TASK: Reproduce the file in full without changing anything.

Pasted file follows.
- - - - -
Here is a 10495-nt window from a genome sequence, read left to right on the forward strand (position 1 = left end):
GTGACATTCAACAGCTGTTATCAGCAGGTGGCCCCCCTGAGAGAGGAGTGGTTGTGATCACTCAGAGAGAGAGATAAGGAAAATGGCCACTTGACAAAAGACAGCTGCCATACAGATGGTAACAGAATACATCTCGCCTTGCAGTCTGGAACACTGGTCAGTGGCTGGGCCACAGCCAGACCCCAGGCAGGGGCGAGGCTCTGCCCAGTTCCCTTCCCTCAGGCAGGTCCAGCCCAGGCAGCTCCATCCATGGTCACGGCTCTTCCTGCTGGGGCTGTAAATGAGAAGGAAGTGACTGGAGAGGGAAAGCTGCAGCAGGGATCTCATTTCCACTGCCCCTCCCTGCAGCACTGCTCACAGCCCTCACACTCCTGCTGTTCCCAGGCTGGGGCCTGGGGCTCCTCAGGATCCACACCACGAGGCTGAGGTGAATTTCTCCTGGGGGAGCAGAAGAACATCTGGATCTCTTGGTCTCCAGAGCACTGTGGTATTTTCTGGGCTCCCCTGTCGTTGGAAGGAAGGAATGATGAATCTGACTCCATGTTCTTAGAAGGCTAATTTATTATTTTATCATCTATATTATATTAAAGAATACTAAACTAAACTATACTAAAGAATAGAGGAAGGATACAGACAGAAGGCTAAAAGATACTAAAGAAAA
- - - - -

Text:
Here is a 10495-nt window from a genome sequence, read left to right on the forward strand (position 1 = left end):
GTGACATTCAACAGCTGTTATCAGCAGGTGGCCCCCCTGAGAGAGGAGTGGTTGTGATCACTCAGAGAGAGAGATAAGGAAAATGGCCACTTGACAAAAGACAGCTGCCATACAGATGGTAACAGAATACATCTCGCCTTGCAGTCTGGAACACTGGTCAGTGGCTGGGCCACAGCCAGACCCCAGGCAGGGGCGAGGCTCTGCCCAGTTCCCTTCCCTCAGGCAGGTCCAGCCCAGGCAGCTCCATCCATGGTCACGGCTCTTCCTGCTGGGGCTGTAAATGAGAAGGAAGTGACTGGAGAGGGAAAGCTGCAGCAGGGATCTCATTTCCACTGCCCCTCCCTGCAGCACTGCTCACAGCCCTCACACTCCTGCTGTTCCCAGGCTGGGGCCTGGGGCTCCTCAGGATCCACACCACGAGGCTGAGGTGAATTTCTCCTGGGGGAGCAGAAGAACATCTGGATCTCTTGGTCTCCAGAGCACTGTGGTATTTTCTGGGCTCCCCTGTCGTTGGAAGGAAGGAATGATGAATCTGACTCCATGTTCTTAGAAGGCTAATTTATTATTTTATCATCTATATTATATTAAAGAATACTAAACTAAACTATACTAAAGAATAGAGGAAGGATACAGACAGAAGGCTAAAAGATACTAAAGAAAA